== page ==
There’s good reason to get to know wheat berries—they’re crunchy, nutritious, super versatile and hold up well in salads, soups and pilafs. They’ll give your lunchtime routine a much needed jolt.
Technically wheat berries are the whole, unprocessed wheat kernel with the inedible outer hull removed. The rest of the kernel—the germ, bran and endosperm—is intact. As a result, wheat berries have a much higher percentage of vitamins, in particular A, E, and B, along with considerable amounts of iron, zinc, magnesium, selenium and phosphorous. But maybe most importantly, wheat berries are an excellent source of fiber, containing 6 grams per 1/2 cup.
Our Harvest Wheat Berry Salad won’t go soggy or limp in the fridge and gets tastier the longer it sits, making it a perfect lunch box candidate.
2 cups uncooked wheat berries
1 cup pumpkin seed kernels
1 cup chopped apples
1/2 cup chopped dried apricots
1/2 cup dried cranberries 1 cup finely chopped parsley
1/2 cup ginger ale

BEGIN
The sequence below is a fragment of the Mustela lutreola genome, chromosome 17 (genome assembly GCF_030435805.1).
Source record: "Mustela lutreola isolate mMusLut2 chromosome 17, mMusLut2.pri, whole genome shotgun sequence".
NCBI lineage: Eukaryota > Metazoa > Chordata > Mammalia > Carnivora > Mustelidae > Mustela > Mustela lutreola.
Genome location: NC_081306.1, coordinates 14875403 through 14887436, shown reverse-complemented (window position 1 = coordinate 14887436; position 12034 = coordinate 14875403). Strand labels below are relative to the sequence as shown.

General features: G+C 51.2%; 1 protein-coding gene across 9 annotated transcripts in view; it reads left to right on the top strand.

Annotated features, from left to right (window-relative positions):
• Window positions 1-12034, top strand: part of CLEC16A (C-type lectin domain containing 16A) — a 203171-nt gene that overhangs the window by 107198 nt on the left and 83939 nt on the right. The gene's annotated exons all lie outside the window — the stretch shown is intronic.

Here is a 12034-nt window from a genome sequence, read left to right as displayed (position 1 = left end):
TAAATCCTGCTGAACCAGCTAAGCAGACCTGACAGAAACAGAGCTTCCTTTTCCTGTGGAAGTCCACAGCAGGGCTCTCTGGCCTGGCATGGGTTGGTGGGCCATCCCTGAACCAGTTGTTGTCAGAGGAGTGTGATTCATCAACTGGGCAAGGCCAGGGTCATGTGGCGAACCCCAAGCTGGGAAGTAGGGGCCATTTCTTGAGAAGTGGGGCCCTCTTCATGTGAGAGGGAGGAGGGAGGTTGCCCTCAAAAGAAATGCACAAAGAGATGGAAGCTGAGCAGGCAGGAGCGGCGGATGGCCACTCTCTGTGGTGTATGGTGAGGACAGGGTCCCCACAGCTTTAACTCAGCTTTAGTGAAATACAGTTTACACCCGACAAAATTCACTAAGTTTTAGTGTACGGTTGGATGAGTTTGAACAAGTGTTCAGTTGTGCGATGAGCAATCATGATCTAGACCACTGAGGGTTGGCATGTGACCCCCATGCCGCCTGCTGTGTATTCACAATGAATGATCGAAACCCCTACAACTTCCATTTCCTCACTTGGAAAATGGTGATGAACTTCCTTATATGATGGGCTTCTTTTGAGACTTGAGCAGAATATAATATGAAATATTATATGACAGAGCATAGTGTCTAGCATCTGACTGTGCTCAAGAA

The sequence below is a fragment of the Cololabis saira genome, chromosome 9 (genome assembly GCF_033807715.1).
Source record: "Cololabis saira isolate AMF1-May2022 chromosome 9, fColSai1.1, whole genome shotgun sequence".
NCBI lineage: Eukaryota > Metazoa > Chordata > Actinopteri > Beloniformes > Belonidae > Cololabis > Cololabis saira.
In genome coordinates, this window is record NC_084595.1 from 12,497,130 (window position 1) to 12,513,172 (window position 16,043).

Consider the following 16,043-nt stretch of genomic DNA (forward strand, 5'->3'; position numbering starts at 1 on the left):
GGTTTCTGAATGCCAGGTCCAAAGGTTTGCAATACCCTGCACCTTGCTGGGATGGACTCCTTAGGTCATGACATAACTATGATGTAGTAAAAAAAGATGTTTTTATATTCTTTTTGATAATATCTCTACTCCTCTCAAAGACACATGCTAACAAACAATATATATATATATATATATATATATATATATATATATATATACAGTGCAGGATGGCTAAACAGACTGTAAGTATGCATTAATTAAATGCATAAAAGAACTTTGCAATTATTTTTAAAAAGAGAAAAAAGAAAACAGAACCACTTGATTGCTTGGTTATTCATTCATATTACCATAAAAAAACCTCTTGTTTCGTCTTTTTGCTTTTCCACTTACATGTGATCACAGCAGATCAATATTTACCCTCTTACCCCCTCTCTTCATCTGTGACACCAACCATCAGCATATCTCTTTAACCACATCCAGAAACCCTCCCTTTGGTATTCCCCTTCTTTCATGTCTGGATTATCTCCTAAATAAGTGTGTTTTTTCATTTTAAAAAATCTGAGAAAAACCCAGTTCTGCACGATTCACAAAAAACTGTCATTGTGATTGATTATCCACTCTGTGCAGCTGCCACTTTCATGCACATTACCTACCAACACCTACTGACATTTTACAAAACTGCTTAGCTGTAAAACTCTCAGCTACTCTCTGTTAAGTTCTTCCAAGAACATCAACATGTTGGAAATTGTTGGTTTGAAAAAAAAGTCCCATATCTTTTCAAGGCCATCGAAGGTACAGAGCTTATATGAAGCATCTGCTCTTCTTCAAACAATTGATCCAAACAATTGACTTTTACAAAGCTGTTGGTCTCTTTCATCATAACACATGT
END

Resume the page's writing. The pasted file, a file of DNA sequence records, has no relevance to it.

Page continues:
3 tablespoons apple cider vinegar
1/2 teaspoon salt
1/2 teaspoon black pepper
1/2 teaspoon ground nutmeg
1/2 teaspoon ground cinnamon
2 tablespoons extra-virgin olive oil
2 tablespoons lemon juice
1. To prepare salad, put wheat berries into a large bowl, cover with at least 2 inches of water, and set aside to soak at least 1 hour. Drain well.
2. Put 7 cups water into a medium pot and bring to a boil. Add wheat berries, reduce heat to low, and simmer, uncovered, until thoroughly cooked about 40 minutes. (Wheat berries retain a firm, chewy texture when cooked.) Drain and let cool.
3. Transfer wheat berries to a large bowl. Add pumpkin kernels, apples, apricots, cranberries and parsley.
4. To prepare dressing, combine all ingredients in a small bowl. Whisk well. Add to salad ingredients and mix well. Serves 8.
Per serving: 390 calories, 15g fat, 0mg chol., 13g prot., 52g carbs., 7g fiber, 160mg sodium.
Recipe by Chef Steve Petusevsky, Coral Gables, Fla.
Photo by Teresa Blackburn